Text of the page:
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news release

Rebecca Wind

For Immediate Release: Monday, March 29, 2004


Programs that have broadened eligibility for contraceptive services under Medicaid have been highly cost-effective for both the states that initiated them and the federal government, according to a study profiled in "Doing More for Less: Study Says State Medicaid Family Planning Expansions Are Cost-Effective" by Rachel Benson Gold, published in the March issue of The Guttmacher Report on Public Policy.

Over the past decade, 18 states have obtained federal waivers to extend eligibility for Medicaid-covered family planning services to individuals who would not otherwise be eligible for such care. Gold’s article reports on findings from the first-ever national evaluation of these waiver programs, commissioned by the federal Centers for Medicare and Medicaid Services (CMS). The CMS evaluation looked at six state Medicaid family planning waiver programs and found that all six programs resulted in substantial net savings—including $56 million over three years in South Carolina ($18 million state and $38 million federal savings) and $20 million in a single year in Oregon ($11 million state and $9 million federal savings).

The study found that even as the programs saved money, geographic availability of family planning services increased, clinics served more clients and, in two states, there was a measurable reduction in unintended pregnancy among Medicaid-eligible women. "The Medicaid family planning waivers are a wise policy choice, especially in difficult economic times," said the study’s author Rachel Gold. "Providing additional resources for family planning expands access to a service people want and need to improve their own health and well-being and it saves money."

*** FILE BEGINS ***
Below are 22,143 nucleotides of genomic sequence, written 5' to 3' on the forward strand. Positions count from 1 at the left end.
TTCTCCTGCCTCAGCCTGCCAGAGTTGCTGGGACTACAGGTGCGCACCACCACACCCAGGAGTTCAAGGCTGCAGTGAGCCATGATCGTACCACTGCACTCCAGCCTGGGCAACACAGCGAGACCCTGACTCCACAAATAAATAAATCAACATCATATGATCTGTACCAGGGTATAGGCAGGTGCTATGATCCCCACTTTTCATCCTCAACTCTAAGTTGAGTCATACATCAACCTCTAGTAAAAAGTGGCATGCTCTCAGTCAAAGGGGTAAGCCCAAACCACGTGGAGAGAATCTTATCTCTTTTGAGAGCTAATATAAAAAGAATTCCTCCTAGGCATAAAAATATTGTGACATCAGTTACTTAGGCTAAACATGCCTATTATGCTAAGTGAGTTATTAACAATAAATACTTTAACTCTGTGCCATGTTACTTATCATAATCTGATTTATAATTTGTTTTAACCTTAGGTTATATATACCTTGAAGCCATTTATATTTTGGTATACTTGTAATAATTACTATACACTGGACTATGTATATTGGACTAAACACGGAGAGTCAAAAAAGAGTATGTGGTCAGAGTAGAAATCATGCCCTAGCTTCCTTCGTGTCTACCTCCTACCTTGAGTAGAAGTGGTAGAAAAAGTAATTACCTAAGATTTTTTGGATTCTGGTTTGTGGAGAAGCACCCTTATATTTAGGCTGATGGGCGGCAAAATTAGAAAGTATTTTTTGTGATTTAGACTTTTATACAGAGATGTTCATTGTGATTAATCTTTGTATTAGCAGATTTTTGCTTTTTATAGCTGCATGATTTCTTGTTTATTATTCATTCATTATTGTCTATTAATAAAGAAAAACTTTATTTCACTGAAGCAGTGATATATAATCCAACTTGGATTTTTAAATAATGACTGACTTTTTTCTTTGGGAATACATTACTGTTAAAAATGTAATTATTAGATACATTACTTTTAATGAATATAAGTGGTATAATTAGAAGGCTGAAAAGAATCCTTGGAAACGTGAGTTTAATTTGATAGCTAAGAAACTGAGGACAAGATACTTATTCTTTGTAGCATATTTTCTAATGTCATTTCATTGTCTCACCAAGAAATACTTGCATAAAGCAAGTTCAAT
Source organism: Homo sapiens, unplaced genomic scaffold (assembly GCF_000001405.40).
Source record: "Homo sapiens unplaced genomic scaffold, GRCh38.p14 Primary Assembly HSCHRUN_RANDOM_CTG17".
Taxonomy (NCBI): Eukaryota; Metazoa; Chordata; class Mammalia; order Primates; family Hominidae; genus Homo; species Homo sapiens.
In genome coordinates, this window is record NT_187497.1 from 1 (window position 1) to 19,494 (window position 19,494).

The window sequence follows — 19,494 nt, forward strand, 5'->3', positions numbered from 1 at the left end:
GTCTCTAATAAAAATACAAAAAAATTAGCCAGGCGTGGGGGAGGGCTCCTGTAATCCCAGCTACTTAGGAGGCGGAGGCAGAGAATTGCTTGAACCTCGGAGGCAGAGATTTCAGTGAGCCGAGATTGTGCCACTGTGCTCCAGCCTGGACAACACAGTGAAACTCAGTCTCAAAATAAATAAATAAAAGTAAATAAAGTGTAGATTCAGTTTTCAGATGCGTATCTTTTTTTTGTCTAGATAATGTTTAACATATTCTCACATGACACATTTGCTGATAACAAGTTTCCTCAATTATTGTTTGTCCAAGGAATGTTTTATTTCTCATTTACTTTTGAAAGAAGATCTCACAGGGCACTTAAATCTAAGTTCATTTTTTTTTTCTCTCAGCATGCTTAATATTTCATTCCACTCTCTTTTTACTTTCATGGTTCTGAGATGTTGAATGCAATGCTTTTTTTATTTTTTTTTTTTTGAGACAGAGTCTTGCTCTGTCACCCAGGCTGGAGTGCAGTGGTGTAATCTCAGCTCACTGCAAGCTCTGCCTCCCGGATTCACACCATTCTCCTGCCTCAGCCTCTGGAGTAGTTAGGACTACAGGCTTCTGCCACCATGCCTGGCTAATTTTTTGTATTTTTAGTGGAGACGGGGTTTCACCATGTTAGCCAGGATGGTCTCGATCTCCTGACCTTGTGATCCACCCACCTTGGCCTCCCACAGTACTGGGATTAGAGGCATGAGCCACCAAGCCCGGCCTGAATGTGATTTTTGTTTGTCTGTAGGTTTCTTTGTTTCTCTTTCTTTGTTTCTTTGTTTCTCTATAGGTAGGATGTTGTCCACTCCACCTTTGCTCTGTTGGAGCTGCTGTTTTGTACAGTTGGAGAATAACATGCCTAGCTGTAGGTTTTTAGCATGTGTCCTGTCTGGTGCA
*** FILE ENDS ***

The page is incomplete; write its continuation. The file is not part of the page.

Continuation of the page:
For more information about the CMS evaluation of Medicaid family planning waivers, click .

Also in the March 2004 issue of The Guttmacher Report on Public Policy:

"Comprehensive Approach Needed to Combat Sexually Transmitted Infections Among Youth," by Heather Boonstra;

"The Broad Benefits of Investing in Sexual and Reproductive Health," by Susan A. Cohen; and

"Meeting the Sexual and Reproductive Health Needs of Men Worldwide," by Adam Sonfield.

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